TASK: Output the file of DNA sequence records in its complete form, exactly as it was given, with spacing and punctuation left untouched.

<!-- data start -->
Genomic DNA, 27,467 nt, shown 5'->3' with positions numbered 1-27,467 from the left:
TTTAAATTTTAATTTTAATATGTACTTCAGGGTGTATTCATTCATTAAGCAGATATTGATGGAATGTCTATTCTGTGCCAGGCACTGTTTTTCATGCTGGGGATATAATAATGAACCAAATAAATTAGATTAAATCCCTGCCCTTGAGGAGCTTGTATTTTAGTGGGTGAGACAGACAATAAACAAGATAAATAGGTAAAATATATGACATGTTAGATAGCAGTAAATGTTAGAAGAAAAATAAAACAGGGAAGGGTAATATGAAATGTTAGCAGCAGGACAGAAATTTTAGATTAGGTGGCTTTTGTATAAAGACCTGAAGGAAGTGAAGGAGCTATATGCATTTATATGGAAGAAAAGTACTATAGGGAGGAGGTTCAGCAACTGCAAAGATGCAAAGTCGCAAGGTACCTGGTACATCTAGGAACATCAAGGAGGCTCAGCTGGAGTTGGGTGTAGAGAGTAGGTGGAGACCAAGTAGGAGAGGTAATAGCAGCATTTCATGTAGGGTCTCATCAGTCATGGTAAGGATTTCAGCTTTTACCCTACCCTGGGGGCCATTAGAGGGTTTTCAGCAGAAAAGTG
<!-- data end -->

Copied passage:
Genomic DNA, 27,467 nt, shown 5'->3' with positions numbered 1-27,467 from the left:
TTTAAATTTTAATTTTAATATGTACTTCAGGGTGTATTCATTCATTAAGCAGATATTGATGGAATGTCTATTCTGTGCCAGGCACTGTTTTTCATGCTGGGGATATAATAATGAACCAAATAAATTAGATTAAATCCCTGCCCTTGAGGAGCTTGTATTTTAGTGGGTGAGACAGACAATAAACAAGATAAATAGGTAAAATATATGACATGTTAGATAGCAGTAAATGTTAGAAGAAAAATAAAACAGGGAAGGGTAATATGAAATGTTAGCAGCAGGACAGAAATTTTAGATTAGGTGGCTTTTGTATAAAGACCTGAAGGAAGTGAAGGAGCTATATGCATTTATATGGAAGAAAAGTACTATAGGGAGGAGGTTCAGCAACTGCAAAGATGCAAAGTCGCAAGGTACCTGGTACATCTAGGAACATCAAGGAGGCTCAGCTGGAGTTGGGTGTAGAGAGTAGGTGGAGACCAAGTAGGAGAGGTAATAGCAGCATTTCATGTAGGGTCTCATCAGTCATGGTAAGGATTTCAGCTTTTACCCTACCCTGGGGGCCATTAGAGGGTTTTCAGCAGAAAAGTG